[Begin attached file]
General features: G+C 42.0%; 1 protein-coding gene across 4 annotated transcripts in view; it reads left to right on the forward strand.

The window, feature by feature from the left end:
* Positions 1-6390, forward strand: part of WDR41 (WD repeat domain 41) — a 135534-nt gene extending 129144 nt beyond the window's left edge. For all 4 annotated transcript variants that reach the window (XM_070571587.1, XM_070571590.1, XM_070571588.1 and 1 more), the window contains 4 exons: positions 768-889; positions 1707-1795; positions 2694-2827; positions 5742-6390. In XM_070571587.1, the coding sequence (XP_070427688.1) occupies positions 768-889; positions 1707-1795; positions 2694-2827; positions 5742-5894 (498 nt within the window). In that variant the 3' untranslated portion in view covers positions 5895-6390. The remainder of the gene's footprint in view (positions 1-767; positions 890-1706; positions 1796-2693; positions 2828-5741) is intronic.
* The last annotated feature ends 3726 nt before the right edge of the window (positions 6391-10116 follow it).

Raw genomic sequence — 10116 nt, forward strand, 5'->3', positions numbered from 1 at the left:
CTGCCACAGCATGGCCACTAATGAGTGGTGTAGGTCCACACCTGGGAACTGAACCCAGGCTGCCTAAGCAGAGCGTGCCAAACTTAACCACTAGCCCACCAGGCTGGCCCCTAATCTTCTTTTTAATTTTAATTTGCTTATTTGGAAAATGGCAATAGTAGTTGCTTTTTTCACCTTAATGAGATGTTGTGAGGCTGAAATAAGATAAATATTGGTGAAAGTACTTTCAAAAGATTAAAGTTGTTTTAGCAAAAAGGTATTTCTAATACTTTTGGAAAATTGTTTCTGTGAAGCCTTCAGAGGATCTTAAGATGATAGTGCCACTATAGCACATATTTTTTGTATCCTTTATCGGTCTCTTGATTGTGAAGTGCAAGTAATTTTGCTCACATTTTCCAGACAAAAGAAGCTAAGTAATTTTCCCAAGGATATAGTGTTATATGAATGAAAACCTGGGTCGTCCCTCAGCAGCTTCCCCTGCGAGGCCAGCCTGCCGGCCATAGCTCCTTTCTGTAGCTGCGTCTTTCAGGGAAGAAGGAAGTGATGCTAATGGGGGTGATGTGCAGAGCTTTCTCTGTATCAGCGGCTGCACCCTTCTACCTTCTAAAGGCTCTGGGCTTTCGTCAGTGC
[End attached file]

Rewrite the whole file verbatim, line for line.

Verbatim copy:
General features: G+C 42.0%; 1 protein-coding gene across 4 annotated transcripts in view; it reads left to right on the forward strand.

The window, feature by feature from the left end:
* Positions 1-6390, forward strand: part of WDR41 (WD repeat domain 41) — a 135534-nt gene extending 129144 nt beyond the window's left edge. For all 4 annotated transcript variants that reach the window (XM_070571587.1, XM_070571590.1, XM_070571588.1 and 1 more), the window contains 4 exons: positions 768-889; positions 1707-1795; positions 2694-2827; positions 5742-6390. In XM_070571587.1, the coding sequence (XP_070427688.1) occupies positions 768-889; positions 1707-1795; positions 2694-2827; positions 5742-5894 (498 nt within the window). In that variant the 3' untranslated portion in view covers positions 5895-6390. The remainder of the gene's footprint in view (positions 1-767; positions 890-1706; positions 1796-2693; positions 2828-5741) is intronic.
* The last annotated feature ends 3726 nt before the right edge of the window (positions 6391-10116 follow it).

Raw genomic sequence — 10116 nt, forward strand, 5'->3', positions numbered from 1 at the left:
CTGCCACAGCATGGCCACTAATGAGTGGTGTAGGTCCACACCTGGGAACTGAACCCAGGCTGCCTAAGCAGAGCGTGCCAAACTTAACCACTAGCCCACCAGGCTGGCCCCTAATCTTCTTTTTAATTTTAATTTGCTTATTTGGAAAATGGCAATAGTAGTTGCTTTTTTCACCTTAATGAGATGTTGTGAGGCTGAAATAAGATAAATATTGGTGAAAGTACTTTCAAAAGATTAAAGTTGTTTTAGCAAAAAGGTATTTCTAATACTTTTGGAAAATTGTTTCTGTGAAGCCTTCAGAGGATCTTAAGATGATAGTGCCACTATAGCACATATTTTTTGTATCCTTTATCGGTCTCTTGATTGTGAAGTGCAAGTAATTTTGCTCACATTTTCCAGACAAAAGAAGCTAAGTAATTTTCCCAAGGATATAGTGTTATATGAATGAAAACCTGGGTCGTCCCTCAGCAGCTTCCCCTGCGAGGCCAGCCTGCCGGCCATAGCTCCTTTCTGTAGCTGCGTCTTTCAGGGAAGAAGGAAGTGATGCTAATGGGGGTGATGTGCAGAGCTTTCTCTGTATCAGCGGCTGCACCCTTCTACCTTCTAAAGGCTCTGGGCTTTCGTCAGTGC